Last night at Secret Garden Bookshop in Seattle, Patrick Jennings one of my favorite kids’ authors gave a reading from his newest book Guinea Dog. Guinea Dog is a middle grade book for 8-12 year olds and it’s my kind of book. It’s the story of a boy who desperately wants a dog. But his dad says oh,no. Dogs bark and whine. They gnaw. They bark. They scratch, beg, and drool. So his mom offers a “think-outside-the-box suggestion” and brings home a guinea pig. But this guinea pig thinks she’s a dog. She barks. She bites. You see where I’m going with this…..
I first heard Patrick speak at a SCBWI conference a few years ago, and he seriously challenged his audience that day by asking some uncomfortable questions, including whether we as would-be writers were writing stories that kids today desperately need to hear. I liked him so much I recommended him to come to one of our residencies at the Whidbey Writers Workshop, and he was a big hit, even given that he needed to please poets, non-fiction writers and others who write for grown-ups.
Here’s what he told us: Kids don’t have a lot of control. From the moment they first can talk, they’re ordered to listen. They live in a dangerous world. So if we’ve been blessed with the ability and desire to write for them, let’s write them stories that they can relate to and empower them at the same time. How might we do that? Stop worrying about selling your books. Stop trying to figure out what is selling so that you can write that kind of book. And listen to them. They’re pleading with us to listen.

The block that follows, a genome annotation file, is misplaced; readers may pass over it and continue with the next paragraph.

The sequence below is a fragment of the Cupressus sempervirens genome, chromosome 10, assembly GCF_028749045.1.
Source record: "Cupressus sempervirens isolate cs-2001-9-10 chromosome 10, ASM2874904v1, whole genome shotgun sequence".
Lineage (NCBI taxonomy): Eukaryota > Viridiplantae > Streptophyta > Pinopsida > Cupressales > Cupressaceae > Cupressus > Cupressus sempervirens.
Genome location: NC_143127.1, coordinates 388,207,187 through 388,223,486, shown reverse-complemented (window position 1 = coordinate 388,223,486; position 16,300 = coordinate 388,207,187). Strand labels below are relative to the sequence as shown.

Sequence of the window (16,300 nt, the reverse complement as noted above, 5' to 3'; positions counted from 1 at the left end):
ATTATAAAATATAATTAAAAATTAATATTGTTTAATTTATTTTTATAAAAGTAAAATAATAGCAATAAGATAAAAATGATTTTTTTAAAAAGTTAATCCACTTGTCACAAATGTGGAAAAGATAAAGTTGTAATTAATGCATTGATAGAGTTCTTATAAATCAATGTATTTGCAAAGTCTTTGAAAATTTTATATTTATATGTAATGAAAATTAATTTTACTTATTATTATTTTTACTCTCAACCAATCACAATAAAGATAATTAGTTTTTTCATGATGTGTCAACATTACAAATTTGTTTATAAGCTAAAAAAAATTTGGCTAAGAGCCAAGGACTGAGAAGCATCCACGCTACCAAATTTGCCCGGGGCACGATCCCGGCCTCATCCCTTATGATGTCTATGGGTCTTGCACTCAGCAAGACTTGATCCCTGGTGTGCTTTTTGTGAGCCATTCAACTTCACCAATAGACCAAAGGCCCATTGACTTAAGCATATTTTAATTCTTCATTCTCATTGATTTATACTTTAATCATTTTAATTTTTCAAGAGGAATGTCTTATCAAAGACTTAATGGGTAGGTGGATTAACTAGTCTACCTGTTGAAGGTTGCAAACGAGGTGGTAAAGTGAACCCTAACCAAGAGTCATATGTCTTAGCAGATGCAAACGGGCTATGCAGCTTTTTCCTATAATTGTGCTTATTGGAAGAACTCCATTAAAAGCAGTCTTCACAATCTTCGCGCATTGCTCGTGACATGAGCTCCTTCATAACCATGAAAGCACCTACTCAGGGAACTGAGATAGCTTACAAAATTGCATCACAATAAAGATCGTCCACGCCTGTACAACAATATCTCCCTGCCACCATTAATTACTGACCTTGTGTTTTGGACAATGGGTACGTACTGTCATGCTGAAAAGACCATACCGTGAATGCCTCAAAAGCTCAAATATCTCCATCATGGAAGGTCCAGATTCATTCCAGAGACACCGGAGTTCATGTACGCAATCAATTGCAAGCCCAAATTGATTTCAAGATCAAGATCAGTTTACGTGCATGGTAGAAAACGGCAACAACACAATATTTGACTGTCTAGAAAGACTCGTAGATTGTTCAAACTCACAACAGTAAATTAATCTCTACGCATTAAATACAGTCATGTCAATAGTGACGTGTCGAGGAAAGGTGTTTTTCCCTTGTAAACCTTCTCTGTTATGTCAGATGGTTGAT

With a kid audience, Patrick is a natural storyteller. He can get them involved within one minute of talking to them, even before he’s given them any clue of what his story is about. He tells them that a lot of the stories he writes are about beasts (werewolves, snakes, guinea pigs) and then he screams at them LIKE YOU! and they howl.
Read Guinea Dog and tell me what you think. Or if you’re looking for something for slightly older readers, read The Wolving Time, a book set in France during a time of witch-hunts. It’s a brilliantly constructed story of a 13-year old boy from a sheep-herding family who can turn themselves into wolves at will. So, role-reversal, guess what the 13-year wants to do?